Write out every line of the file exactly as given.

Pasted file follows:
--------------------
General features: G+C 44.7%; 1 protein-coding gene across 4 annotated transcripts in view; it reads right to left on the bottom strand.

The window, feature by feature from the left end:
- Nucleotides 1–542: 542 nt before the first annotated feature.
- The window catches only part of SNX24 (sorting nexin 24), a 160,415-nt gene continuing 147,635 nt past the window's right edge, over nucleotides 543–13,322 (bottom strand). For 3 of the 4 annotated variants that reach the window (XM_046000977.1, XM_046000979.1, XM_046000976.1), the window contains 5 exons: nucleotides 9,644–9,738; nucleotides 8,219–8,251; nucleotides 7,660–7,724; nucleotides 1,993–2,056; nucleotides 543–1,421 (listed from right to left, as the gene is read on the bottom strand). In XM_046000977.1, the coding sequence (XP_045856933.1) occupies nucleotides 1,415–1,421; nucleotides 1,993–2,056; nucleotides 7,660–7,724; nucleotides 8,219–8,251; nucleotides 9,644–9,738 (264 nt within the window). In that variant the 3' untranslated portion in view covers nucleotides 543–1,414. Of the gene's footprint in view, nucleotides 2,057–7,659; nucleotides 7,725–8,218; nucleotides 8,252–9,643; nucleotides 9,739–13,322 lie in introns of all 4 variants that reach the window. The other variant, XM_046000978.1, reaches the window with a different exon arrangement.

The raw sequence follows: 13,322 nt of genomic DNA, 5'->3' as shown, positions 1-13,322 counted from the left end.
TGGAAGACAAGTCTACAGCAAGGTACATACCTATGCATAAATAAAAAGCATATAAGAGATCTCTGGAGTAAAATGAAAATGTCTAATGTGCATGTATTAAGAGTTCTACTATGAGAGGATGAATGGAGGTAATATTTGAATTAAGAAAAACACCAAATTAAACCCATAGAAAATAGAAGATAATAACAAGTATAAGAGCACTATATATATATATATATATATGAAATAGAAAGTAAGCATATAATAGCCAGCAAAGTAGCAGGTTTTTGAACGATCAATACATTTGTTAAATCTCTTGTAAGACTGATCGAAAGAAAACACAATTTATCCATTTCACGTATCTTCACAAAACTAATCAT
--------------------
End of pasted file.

General features: G+C 44.7%; 1 protein-coding gene across 4 annotated transcripts in view; it reads right to left on the bottom strand.

The window, feature by feature from the left end:
- Nucleotides 1–542: 542 nt before the first annotated feature.
- The window catches only part of SNX24 (sorting nexin 24), a 160,415-nt gene continuing 147,635 nt past the window's right edge, over nucleotides 543–13,322 (bottom strand). For 3 of the 4 annotated variants that reach the window (XM_046000977.1, XM_046000979.1, XM_046000976.1), the window contains 5 exons: nucleotides 9,644–9,738; nucleotides 8,219–8,251; nucleotides 7,660–7,724; nucleotides 1,993–2,056; nucleotides 543–1,421 (listed from right to left, as the gene is read on the bottom strand). In XM_046000977.1, the coding sequence (XP_045856933.1) occupies nucleotides 1,415–1,421; nucleotides 1,993–2,056; nucleotides 7,660–7,724; nucleotides 8,219–8,251; nucleotides 9,644–9,738 (264 nt within the window). In that variant the 3' untranslated portion in view covers nucleotides 543–1,414. Of the gene's footprint in view, nucleotides 2,057–7,659; nucleotides 7,725–8,218; nucleotides 8,252–9,643; nucleotides 9,739–13,322 lie in introns of all 4 variants that reach the window. The other variant, XM_046000978.1, reaches the window with a different exon arrangement.

The raw sequence follows: 13,322 nt of genomic DNA, 5'->3' as shown, positions 1-13,322 counted from the left end.
TGGAAGACAAGTCTACAGCAAGGTACATACCTATGCATAAATAAAAAGCATATAAGAGATCTCTGGAGTAAAATGAAAATGTCTAATGTGCATGTATTAAGAGTTCTACTATGAGAGGATGAATGGAGGTAATATTTGAATTAAGAAAAACACCAAATTAAACCCATAGAAAATAGAAGATAATAACAAGTATAAGAGCACTATATATATATATATATATATGAAATAGAAAGTAAGCATATAATAGCCAGCAAAGTAGCAGGTTTTTGAACGATCAATACATTTGTTAAATCTCTTGTAAGACTGATCGAAAGAAAACACAATTTATCCATTTCACGTATCTTCACAAAACTAATCAT